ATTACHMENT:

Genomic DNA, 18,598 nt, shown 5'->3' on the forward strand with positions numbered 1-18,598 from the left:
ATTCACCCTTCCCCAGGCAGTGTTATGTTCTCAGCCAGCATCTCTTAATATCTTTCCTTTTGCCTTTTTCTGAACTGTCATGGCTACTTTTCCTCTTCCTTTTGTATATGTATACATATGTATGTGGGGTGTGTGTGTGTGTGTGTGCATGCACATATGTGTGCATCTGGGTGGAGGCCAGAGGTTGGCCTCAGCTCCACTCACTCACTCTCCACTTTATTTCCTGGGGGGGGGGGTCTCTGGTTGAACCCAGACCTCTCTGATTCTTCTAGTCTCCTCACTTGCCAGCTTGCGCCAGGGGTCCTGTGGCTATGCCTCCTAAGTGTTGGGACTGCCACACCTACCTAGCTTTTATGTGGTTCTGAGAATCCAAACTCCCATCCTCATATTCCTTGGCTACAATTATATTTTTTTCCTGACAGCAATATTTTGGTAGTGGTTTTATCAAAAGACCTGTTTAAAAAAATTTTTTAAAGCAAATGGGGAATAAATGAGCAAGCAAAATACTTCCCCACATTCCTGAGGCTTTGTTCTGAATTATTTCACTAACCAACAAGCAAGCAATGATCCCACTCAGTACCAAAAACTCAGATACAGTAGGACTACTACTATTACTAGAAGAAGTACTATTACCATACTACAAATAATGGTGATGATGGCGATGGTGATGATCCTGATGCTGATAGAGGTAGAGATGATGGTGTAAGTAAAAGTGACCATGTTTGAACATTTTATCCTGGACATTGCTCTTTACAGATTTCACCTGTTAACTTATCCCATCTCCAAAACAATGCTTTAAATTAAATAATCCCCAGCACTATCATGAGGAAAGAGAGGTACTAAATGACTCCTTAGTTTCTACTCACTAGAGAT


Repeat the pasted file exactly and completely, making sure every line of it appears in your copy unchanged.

Genomic DNA, 18,598 nt, shown 5'->3' on the forward strand with positions numbered 1-18,598 from the left:
ATTCACCCTTCCCCAGGCAGTGTTATGTTCTCAGCCAGCATCTCTTAATATCTTTCCTTTTGCCTTTTTCTGAACTGTCATGGCTACTTTTCCTCTTCCTTTTGTATATGTATACATATGTATGTGGGGTGTGTGTGTGTGTGTGTGCATGCACATATGTGTGCATCTGGGTGGAGGCCAGAGGTTGGCCTCAGCTCCACTCACTCACTCTCCACTTTATTTCCTGGGGGGGGGGGTCTCTGGTTGAACCCAGACCTCTCTGATTCTTCTAGTCTCCTCACTTGCCAGCTTGCGCCAGGGGTCCTGTGGCTATGCCTCCTAAGTGTTGGGACTGCCACACCTACCTAGCTTTTATGTGGTTCTGAGAATCCAAACTCCCATCCTCATATTCCTTGGCTACAATTATATTTTTTTCCTGACAGCAATATTTTGGTAGTGGTTTTATCAAAAGACCTGTTTAAAAAAATTTTTTAAAGCAAATGGGGAATAAATGAGCAAGCAAAATACTTCCCCACATTCCTGAGGCTTTGTTCTGAATTATTTCACTAACCAACAAGCAAGCAATGATCCCACTCAGTACCAAAAACTCAGATACAGTAGGACTACTACTATTACTAGAAGAAGTACTATTACCATACTACAAATAATGGTGATGATGGCGATGGTGATGATCCTGATGCTGATAGAGGTAGAGATGATGGTGTAAGTAAAAGTGACCATGTTTGAACATTTTATCCTGGACATTGCTCTTTACAGATTTCACCTGTTAACTTATCCCATCTCCAAAACAATGCTTTAAATTAAATAATCCCCAGCACTATCATGAGGAAAGAGAGGTACTAAATGACTCCTTAGTTTCTACTCACTAGAGAT